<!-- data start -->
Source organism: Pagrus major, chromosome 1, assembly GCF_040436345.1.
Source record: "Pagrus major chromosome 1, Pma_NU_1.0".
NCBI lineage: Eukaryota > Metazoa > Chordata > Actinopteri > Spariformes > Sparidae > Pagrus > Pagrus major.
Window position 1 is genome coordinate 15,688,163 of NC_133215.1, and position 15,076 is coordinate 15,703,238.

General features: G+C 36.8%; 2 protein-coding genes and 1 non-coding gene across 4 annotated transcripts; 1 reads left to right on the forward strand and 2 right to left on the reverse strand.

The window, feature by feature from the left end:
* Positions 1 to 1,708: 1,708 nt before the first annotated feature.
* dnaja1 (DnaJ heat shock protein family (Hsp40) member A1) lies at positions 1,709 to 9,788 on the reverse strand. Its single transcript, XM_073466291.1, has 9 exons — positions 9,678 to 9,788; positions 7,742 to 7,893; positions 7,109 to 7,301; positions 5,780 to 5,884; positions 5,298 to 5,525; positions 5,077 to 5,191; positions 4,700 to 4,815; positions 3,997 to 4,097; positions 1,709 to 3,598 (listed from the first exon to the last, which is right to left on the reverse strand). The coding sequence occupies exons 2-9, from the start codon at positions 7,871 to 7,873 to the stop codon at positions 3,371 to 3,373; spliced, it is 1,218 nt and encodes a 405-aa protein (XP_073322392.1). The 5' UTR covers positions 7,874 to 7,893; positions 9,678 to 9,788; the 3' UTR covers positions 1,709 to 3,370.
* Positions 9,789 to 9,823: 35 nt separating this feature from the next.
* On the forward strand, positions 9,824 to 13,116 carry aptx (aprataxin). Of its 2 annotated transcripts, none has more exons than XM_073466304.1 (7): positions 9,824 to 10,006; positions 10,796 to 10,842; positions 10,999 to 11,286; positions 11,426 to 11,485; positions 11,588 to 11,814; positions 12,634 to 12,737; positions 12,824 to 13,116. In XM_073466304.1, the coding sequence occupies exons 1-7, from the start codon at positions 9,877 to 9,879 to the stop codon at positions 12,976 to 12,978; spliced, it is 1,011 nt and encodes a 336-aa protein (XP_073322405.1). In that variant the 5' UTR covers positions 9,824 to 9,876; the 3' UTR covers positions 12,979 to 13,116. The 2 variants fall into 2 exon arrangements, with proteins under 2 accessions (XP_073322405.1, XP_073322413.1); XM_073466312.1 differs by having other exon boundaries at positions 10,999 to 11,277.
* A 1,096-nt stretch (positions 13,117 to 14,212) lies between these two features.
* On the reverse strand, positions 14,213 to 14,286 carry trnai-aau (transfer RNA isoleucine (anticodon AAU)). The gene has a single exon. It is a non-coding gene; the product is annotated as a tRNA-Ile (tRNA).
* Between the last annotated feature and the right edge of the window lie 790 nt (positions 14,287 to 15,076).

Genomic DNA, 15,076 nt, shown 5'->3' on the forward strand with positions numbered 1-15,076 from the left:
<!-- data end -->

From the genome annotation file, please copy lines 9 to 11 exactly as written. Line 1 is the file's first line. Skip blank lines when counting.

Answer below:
* Positions 9,789 to 9,823: 35 nt separating this feature from the next.
* On the forward strand, positions 9,824 to 13,116 carry aptx (aprataxin). Of its 2 annotated transcripts, none has more exons than XM_073466304.1 (7): positions 9,824 to 10,006; positions 10,796 to 10,842; positions 10,999 to 11,286; positions 11,426 to 11,485; positions 11,588 to 11,814; positions 12,634 to 12,737; positions 12,824 to 13,116. In XM_073466304.1, the coding sequence occupies exons 1-7, from the start codon at positions 9,877 to 9,879 to the stop codon at positions 12,976 to 12,978; spliced, it is 1,011 nt and encodes a 336-aa protein (XP_073322405.1). In that variant the 5' UTR covers positions 9,824 to 9,876; the 3' UTR covers positions 12,979 to 13,116. The 2 variants fall into 2 exon arrangements, with proteins under 2 accessions (XP_073322405.1, XP_073322413.1); XM_073466312.1 differs by having other exon boundaries at positions 10,999 to 11,277.
* A 1,096-nt stretch (positions 13,117 to 14,212) lies between these two features.